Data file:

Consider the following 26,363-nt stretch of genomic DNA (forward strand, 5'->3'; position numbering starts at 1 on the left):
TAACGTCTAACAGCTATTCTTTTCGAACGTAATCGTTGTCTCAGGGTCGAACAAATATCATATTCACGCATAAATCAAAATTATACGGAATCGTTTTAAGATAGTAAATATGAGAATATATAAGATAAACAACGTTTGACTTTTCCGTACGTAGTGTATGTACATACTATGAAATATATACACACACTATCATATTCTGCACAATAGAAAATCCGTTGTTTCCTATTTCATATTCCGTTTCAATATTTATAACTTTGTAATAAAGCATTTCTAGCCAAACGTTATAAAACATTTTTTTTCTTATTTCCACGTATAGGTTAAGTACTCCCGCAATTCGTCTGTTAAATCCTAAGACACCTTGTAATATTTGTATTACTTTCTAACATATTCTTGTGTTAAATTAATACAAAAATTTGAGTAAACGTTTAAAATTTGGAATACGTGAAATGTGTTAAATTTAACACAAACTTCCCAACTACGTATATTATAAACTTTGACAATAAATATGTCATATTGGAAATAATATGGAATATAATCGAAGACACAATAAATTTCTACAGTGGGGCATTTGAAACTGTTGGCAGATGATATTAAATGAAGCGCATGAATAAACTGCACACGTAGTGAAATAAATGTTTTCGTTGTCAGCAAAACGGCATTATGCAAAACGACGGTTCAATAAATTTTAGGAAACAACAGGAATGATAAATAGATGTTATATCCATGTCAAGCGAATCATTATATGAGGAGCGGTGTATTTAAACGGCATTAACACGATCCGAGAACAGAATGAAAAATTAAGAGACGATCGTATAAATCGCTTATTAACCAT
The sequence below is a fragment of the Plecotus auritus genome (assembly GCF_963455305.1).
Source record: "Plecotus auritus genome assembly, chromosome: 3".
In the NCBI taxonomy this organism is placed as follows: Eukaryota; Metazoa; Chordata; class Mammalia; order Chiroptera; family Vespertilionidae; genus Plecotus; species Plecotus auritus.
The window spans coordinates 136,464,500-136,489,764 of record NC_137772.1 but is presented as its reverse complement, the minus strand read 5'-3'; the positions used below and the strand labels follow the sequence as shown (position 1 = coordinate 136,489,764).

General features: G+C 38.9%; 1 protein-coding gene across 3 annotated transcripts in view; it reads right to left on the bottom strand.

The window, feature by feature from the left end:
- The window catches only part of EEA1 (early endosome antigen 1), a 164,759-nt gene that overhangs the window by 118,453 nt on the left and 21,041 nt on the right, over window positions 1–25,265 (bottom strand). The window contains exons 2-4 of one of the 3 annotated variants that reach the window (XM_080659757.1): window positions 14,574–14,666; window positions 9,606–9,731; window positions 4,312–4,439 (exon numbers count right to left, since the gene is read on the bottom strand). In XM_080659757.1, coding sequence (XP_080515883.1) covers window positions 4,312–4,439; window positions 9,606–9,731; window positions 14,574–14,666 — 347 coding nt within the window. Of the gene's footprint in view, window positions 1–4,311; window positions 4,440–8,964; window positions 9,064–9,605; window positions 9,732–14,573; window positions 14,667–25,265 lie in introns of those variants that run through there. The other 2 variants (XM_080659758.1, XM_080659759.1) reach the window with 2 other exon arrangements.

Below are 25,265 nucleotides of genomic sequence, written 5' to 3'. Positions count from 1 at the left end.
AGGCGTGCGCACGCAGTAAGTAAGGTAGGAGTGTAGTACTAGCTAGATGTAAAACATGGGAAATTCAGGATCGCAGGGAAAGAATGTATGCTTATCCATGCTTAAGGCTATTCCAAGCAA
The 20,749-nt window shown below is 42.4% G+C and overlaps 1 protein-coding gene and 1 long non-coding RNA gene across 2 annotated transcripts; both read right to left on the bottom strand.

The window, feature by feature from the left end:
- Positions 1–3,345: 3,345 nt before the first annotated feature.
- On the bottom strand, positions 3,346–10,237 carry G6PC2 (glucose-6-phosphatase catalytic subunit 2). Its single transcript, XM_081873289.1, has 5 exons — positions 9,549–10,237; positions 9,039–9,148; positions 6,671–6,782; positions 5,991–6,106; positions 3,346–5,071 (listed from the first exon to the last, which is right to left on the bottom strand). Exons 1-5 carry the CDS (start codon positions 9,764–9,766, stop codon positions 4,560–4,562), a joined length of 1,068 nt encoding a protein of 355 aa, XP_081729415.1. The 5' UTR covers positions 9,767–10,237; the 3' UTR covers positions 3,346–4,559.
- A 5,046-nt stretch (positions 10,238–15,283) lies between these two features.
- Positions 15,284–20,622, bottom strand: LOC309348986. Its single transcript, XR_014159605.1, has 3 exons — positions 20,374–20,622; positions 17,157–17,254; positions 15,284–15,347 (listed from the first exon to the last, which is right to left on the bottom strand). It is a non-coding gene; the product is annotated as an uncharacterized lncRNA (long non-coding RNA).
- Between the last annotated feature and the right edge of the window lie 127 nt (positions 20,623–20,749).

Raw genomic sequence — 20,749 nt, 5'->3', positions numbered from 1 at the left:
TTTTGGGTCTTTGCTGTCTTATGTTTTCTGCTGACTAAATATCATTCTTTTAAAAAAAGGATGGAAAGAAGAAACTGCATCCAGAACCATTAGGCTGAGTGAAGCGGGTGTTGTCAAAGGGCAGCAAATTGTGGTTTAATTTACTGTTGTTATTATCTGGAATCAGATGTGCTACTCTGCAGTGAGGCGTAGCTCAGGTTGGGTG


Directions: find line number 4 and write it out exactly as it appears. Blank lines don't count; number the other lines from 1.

Source record: "Plecotus auritus genome assembly, chromosome: 3".